Big business and the illusion of people power

'Surface power has become the perfect distraction'

There’s a simple answer to the question of whether or not people now have more power over brands: the rise of social media has given customers and activists a voice that is far louder than at any time in the past. But the complicated adjunct to that answer is, what difference has that made?

On the surface we can all see people adding @Apple/Kelloggs/BMW to their tweets and Instagram posts to ensure that someone at the company is paying attention. Quite often they get some kind of concerned response, and the helpful conversation probably continues in the DMs. So far, so much more effective. In addition, the public has better access to information, so now a company’s dirty linen is just a Google search away.

Exposing unethical behaviour and spreading it via the aforementioned social media is a new tool that far surpasses whatever happened in the 20th Century (reading a Sunday Times expose and being kind of annoyed, maybe?). But look around at the world we live in… Most people reading this will be from the UK, which is limping to the end of fourteen years of steadily worsening Conservative rule. From inflation to food banks, to an economy hamstrung  by leaving the EU, life isn’t better than it was twenty years ago. But aside from the government’s ineptitude, if we have so much more power over corporations, how come the wage gap between CEOs and regular employees is the widest it’s ever been? How come the climate crisis continues to accelerate? How come Thames Water can still fill rivers and coastlines with human excrement? @ them all you want; the turds keep coming.

I’d argue that increased people power is an illusion. Brands and companies are quite happy to employ a social media person to respond to any dissatisfied tweets, possibly sending out the odd voucher or message of contrition, while ten floors above, the C-suite can ignore all that and continue to grease palms and cash cheques.

Advertising is a perfect example of an industry that has spent the last decade increasing hours and reducing pay

I can tell you that in the 1990s version of the industry there was far less demand on your personal time, and relative wages were much higher. But holding companies and procurement departments have squeezed agencies (and by extension their employees) harder and harder. Has the megaphone of Twitter done anything to prevent that? Of course not.

Sure, we’ve seen people attempting to bring their politics into their work places with varying degrees of success, but it’s usually something relatively small, relatively temporary and not significant enough to change the true fundamentals of a large corporation.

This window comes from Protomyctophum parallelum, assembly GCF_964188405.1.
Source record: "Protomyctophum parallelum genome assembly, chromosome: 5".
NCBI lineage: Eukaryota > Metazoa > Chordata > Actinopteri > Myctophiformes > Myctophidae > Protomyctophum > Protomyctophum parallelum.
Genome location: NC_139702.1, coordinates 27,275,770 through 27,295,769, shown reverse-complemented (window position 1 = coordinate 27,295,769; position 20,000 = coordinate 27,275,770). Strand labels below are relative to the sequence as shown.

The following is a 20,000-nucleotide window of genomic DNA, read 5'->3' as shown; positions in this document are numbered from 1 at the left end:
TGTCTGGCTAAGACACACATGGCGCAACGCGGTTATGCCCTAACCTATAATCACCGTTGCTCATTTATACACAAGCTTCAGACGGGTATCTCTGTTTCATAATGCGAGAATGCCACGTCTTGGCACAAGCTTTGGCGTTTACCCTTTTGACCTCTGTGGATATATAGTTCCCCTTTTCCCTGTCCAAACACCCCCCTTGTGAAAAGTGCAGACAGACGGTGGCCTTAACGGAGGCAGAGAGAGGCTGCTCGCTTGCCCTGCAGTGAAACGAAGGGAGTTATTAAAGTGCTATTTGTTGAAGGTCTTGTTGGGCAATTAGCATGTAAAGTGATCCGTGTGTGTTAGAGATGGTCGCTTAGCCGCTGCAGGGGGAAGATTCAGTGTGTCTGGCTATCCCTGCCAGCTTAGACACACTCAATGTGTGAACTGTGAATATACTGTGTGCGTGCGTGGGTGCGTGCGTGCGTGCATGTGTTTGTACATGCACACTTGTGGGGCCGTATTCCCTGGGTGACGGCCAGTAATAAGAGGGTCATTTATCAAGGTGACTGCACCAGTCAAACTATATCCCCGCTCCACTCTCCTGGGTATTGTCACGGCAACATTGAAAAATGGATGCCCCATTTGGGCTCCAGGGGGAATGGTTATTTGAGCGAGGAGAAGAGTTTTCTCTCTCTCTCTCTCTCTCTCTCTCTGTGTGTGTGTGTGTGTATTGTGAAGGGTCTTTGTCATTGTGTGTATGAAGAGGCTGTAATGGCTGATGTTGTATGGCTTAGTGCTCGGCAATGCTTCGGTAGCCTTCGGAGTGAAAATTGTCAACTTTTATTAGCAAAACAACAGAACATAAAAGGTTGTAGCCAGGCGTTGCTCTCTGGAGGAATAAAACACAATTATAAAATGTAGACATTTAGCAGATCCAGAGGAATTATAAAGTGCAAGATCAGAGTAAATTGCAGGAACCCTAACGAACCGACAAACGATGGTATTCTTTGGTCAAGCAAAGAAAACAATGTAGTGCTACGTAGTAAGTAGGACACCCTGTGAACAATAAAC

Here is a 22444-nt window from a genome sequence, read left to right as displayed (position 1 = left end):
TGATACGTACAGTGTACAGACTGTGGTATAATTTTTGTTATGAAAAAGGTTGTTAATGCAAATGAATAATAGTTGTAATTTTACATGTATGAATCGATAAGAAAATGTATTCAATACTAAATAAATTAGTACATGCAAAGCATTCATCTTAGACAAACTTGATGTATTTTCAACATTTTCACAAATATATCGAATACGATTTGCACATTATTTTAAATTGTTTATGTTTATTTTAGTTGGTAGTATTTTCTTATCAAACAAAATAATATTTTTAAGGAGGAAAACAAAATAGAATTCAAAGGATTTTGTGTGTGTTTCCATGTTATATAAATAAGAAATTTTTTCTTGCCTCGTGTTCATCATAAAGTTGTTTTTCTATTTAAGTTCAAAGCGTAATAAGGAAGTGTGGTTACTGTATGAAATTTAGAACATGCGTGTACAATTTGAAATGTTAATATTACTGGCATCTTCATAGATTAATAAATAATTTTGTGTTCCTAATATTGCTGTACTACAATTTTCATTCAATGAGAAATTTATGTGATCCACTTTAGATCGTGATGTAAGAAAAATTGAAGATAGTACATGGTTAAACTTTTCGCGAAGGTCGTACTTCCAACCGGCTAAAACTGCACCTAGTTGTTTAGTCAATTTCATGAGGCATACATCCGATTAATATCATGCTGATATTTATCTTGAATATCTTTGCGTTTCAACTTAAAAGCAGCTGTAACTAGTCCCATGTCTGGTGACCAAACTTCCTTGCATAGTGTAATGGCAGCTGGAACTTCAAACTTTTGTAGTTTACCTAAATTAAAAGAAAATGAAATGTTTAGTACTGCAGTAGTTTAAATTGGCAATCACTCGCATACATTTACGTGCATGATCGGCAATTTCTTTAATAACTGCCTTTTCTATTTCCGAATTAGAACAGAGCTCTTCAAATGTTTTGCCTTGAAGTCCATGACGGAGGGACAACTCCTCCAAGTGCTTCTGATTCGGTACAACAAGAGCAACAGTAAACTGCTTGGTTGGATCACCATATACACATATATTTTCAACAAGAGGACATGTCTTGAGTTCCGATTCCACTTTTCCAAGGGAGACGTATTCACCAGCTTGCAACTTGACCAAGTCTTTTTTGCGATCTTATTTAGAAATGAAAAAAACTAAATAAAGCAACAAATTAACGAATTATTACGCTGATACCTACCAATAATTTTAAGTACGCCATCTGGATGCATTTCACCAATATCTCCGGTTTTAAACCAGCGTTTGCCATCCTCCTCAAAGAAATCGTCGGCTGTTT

Sadly the public has been immersed into these circumstances like the proverbial boiling frog, and now that the temperature is too high for many of us to stand, there’s no way of getting out of the water. What are you going to do? Tell your 3,286 followers how mean your boss is? Good luck with that.

I think that surface power has become the perfect distraction, and, call me cynical, I also think that this extends to the purpose-based initiatives we see from large corporations across the world. A couple of years ago a giant pet food company won a Cannes Grand Prix by restoring a coral reef so that more fish would thrive in that habitat. Then it killed literally tonnes of fish to use in its cat food. A purpose-based campaign makes a company look much nicer than it is, but it also messes with the SEO algorithms, allowing the good news to float to the top and the bad behaviour to sink to the bottom.

But that’s just 2020s reality: making people think they have more power while ensuring they have less.

I’m sure there are plenty of genuinely good brands out there doing something positive for us, but they are swamped by the power of bigger companies that know very well how to cover up lying, bribing and polluting with the pretence of concern. Alas, money talks, and it talks a lot louder than any complaints you might have.

Featured image: Christopher Burns / Unsplash

Ben Kay, Writer

Ah! The good old ‘about’ section. Time to decide whether to talk about myself in the first person or the third…OK, here goes: I’ve been a CD, GCD, ECD, Creative Partner and an agency founder (twice). I’ve worked on nascent start-ups and the biggest company in the world, and I’ve won dozens of awards and pitches. It’s been fun; it still is. It’s also been a fascinating series of challenges, from building creative departments to working with The Cookie Monster (surprisingly urbane).The older I get the more interested I am in the effect advertising has on the wider world. In 2017 I started an ethical agency and gave myself a very unofficial MBA in the moral questions advertising should consider within the conversations surrounding diversity, the use of global resources and of course the Climate Crisis. We still need to convey information on behalf of corporations and organizations, but we also need to be responsible for any secondary effects and unintended externalities that our work might create.Fortunately it seems that the acknowledgement of those responsibilities is becoming more obvious and more prevalent. If I can do my part in infusing that perspective into places where it can have a greater effect, so much the better. We all need to do our bit, and improved communication is usually the first step in making that happen.I look forward to getting more opportunities to make the kind of difference I think we’re going to need in the near future. And if, along the way, I get to work with Gonzo, Kermit or The Swedish Chef, that would be a welcome bonus.

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